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Jesse James was – at one time – a Missouri Baptist, but his relationship with his church was… complicated

KEARNEY – Poring over microfiche of Kearney’s First Baptist Church business meeting minutes, one finds the November, 1867 membership list. At the top of the page, in the left-hand column in tight, careful script, lies probably the most famous – or, more rightly, infamous – name in Missouri Baptist history: Jesse James.

As one might imagine, the role that an outlaw plays in First Baptist Church’s past is met with mixed emotions.

“Some don’t want to admit he was ever a part of the church,” said Ken Parker, pastor of present-day First Baptist. He said he occasionally gets introduced as “Jesse James’s pastor,” a memorable (if inaccurate) title. “Others recognize it’s a part of history; our history, good and bad.”

See related story: ‘Baptists did not weep at his funeral’

The name Jesse James stirs up a blur of fact and fiction: exciting snapshots of shootouts on horseback. Daring train robberies. Popular legend. The reader can find any number of dime novels or movies to get the dramatic details of his exploits, but the short summary is at least 20 banks, stagecoaches and trains robbed; 17 men murdered – and that’s just what he admitted to. But regardless of how history regards his deeds, the word after James’s name in First Baptist’s membership roll – added years later in different penmanship – hints at the notorious future to come: “excluded.”

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Son of a Preacher Man

There’s an old trope that PKs – preacher’s kids – are wild and ill-behaved children. The stereotype might have begun with young Jesse.

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Robert Sallee James

He was the second son born to Zerelda and Robert Sallee James. A Kentucky boy, Robert followed his new bride to Clay County, Mo., in the early 1840s, ready to start his life, family and ministry. There, he became pastor of New Hope Baptist Church (now known as New Direction Church), in Holt in 1843. “… [H]is labors were much blessed, so that in the year following the church numbered 94 members,” writes R.S. Duncan in A History of Baptists in Missouri. The church was noted at the time for “resisting the encroachments of the anti-mission element,” the isolationist and inwardly focused tendency that caused many Baptist churches in the young state to close their doors.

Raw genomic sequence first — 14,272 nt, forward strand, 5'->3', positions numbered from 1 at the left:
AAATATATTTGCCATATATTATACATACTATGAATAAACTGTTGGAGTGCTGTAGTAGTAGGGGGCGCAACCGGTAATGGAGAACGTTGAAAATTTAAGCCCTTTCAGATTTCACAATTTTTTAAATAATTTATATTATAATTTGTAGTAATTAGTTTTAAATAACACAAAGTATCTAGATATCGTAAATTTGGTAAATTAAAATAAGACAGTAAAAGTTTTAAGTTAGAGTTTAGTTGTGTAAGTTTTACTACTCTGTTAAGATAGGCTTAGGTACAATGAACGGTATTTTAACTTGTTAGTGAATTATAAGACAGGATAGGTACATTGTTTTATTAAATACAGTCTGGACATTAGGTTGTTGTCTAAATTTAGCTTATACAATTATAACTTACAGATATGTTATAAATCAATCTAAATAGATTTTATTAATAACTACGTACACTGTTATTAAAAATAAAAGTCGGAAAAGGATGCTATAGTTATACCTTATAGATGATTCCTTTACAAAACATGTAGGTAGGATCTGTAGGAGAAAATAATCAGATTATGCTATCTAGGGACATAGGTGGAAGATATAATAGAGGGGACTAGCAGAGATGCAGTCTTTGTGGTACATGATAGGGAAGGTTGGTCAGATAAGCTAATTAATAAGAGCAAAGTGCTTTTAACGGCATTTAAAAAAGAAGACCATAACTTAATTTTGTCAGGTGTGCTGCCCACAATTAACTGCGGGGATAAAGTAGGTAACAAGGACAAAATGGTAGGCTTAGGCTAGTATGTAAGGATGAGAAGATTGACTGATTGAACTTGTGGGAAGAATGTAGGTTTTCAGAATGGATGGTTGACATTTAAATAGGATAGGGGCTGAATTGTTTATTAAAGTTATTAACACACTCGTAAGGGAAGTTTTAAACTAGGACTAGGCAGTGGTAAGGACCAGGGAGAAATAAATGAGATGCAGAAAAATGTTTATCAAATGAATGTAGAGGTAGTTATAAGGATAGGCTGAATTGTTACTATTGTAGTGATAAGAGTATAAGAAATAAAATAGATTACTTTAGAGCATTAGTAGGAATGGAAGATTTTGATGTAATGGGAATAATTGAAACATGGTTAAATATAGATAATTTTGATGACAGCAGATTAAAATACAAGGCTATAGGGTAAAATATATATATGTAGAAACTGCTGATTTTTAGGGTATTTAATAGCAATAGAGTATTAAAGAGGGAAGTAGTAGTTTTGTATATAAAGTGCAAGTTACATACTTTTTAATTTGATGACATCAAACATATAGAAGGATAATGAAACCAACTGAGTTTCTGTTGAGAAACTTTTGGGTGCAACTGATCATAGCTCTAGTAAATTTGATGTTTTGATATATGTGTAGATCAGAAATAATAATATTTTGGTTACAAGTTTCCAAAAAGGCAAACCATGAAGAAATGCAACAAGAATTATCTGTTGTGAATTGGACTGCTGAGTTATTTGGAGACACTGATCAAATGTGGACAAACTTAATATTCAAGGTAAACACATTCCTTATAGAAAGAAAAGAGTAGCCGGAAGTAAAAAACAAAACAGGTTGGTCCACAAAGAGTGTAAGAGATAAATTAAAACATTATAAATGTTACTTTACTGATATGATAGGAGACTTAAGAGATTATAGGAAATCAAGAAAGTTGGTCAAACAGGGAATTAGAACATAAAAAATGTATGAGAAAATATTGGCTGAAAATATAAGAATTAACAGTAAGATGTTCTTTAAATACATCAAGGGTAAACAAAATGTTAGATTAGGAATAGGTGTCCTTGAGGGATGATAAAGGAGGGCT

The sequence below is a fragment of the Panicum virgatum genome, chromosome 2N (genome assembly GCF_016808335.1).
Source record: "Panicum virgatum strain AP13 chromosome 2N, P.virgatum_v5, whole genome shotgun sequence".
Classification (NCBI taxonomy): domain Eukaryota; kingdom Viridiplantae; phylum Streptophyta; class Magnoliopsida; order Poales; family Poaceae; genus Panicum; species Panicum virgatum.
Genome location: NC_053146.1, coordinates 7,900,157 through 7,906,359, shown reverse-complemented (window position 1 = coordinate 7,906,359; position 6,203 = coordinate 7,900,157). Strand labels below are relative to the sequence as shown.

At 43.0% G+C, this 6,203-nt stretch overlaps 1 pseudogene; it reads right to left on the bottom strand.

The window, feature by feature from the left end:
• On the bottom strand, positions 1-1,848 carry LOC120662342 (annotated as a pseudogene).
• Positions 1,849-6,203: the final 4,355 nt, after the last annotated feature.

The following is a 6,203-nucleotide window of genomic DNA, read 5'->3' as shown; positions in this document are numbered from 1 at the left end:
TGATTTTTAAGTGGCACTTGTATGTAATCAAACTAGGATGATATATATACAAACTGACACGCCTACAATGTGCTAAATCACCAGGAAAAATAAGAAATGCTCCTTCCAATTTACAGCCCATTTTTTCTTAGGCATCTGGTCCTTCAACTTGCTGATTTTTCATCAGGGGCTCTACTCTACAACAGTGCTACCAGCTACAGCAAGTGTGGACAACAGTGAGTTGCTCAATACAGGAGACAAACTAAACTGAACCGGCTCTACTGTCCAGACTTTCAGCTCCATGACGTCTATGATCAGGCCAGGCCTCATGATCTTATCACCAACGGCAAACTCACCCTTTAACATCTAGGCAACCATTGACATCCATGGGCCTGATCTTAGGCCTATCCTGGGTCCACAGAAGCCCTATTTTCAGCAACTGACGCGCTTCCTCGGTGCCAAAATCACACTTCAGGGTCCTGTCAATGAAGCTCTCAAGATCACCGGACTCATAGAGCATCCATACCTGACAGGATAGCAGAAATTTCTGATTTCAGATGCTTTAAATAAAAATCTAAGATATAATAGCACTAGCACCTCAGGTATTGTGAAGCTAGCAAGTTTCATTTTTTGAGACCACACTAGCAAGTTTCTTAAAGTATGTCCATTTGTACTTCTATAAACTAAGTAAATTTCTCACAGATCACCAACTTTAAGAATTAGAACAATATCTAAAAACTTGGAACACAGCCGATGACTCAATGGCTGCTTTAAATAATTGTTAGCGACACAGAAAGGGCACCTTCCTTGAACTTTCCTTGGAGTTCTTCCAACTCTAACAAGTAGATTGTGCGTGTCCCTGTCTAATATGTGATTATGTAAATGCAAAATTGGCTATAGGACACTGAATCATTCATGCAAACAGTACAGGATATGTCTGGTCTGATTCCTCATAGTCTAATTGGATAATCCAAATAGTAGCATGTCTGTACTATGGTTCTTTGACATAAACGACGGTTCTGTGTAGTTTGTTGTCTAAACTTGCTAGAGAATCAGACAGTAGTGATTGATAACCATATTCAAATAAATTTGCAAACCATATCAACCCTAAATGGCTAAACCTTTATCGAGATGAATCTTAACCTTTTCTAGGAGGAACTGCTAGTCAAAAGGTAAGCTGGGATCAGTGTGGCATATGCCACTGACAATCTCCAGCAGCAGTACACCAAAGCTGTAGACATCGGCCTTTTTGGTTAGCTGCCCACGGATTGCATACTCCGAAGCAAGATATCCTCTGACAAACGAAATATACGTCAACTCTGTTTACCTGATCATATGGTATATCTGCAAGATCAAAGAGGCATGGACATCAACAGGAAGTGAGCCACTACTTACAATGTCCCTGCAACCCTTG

In 1882, a friend of the James family, Frank Triplett, wrote in one of the first Jesse James biographies that Robert was known as “a sincere Christian” and a “cultivated scholar.” Perhaps that is what led him to be one of the founding trustees of what became William Jewell College in Liberty in 1848. (The college would have Baptist ties until the relationship between the school and the Missouri Baptist Convention was severed in 2003). In 1849, he organized Pisgah Baptist Church in Excelsior Springs.

Robert might have continued circuit riding and planting churches if it weren’t for a major event that sent shockwaves through the frontier in 1849: the gold rush. The promise of wealth out West lured many men away from their homes and families in the middle of the 19th century. Histories are contradictory on why Robert headed west: some say it was to seek his own fortune, some say he was escaping his marriage, while others say is was to shepherd his flock, which had largely picked up and followed the gold rush themselves. Either way, he bid farewell to his wife and two sons – seven-year-old Frank and two-year-old Jesse, reportedly expressing his intent to return. Jesse, it was said, grasped onto his father’s knees and bawled as he begged Robert not to leave. But Robert did leave, and the preacher-turned-gold-hunter died unexpectedly of suspected cholera just a few months after he left in 1850.

Zerelda would remarry, twice. She and the boys soon began attending Mount Olive Baptist Church in Centerville (Centerville would later be renamed, Kearney, and Mount Olive became known as First Baptist in 1872).

War and (No) Peace

Robertus Love, in The Rise and Fall of Jesse James, wrote that both the James boys were “schooled deeply in the old-fashioned religion.” Every Sunday, the family drove to church in the wagon. Love also reports that “Jesse James believed in a personal God and in a personal Devil – probably in a considerable number of the latter! … He expected to go to Heaven when he died, for he believed that he had lived the best life he possibly could live under all the circumstances, and that, therefore, he was entitled to salvation.” Flawed theology aside, the records of First Baptist do show he was at one time a member in good standing, joining by baptism. But if his conversion and faith were genuine then, the fruit was far from obvious in the coming months and years.

The James family was not at peace. Neither was the rest of Missouri. Jesse and Frank both fought for the Confederacy during the Civil War. Though they were just teenagers, both were members of Quantrill’s Raiders, guerilla warriors that fought in some of the bloodiest skirmishes against the “Jayhawkers” along the Missouri-Kansas border. When the war was over, factions split Missourians’ loyalties and Reconstruction wreaked havoc on the state’s social and economic structures. The James boys were not alone in lashing out at what they saw as the Union forces stomping on the already-defeated South. Regardless of their politics, Jesse and Frank were not going to live quietly after the war.

KEARNEY – Jesse James’s name as it appears (mispelled) in the November, 1867 list of Mount Olive Baptist Church in Centerville, now known as First Baptist, Kearney. The “excluded” was added two years later, apparently at his request.

 

 

‘Excluded’

At just 18 years old, Jesse James robbed the Clay County Savings in Liberty in 1866, a few months after the Civil War came to an end and a year before his name was added to the church roster. It was the first of many robberies to come. It’s not clear if the James boys would listen intently to fire and brimstone on Sunday – shouting, “Amen!” – and then go out and rob a train on Monday, shouting, “Reach for the sky!” But tradition does say an adult Jesse sang in the choir, and some say Frank taught Sunday School.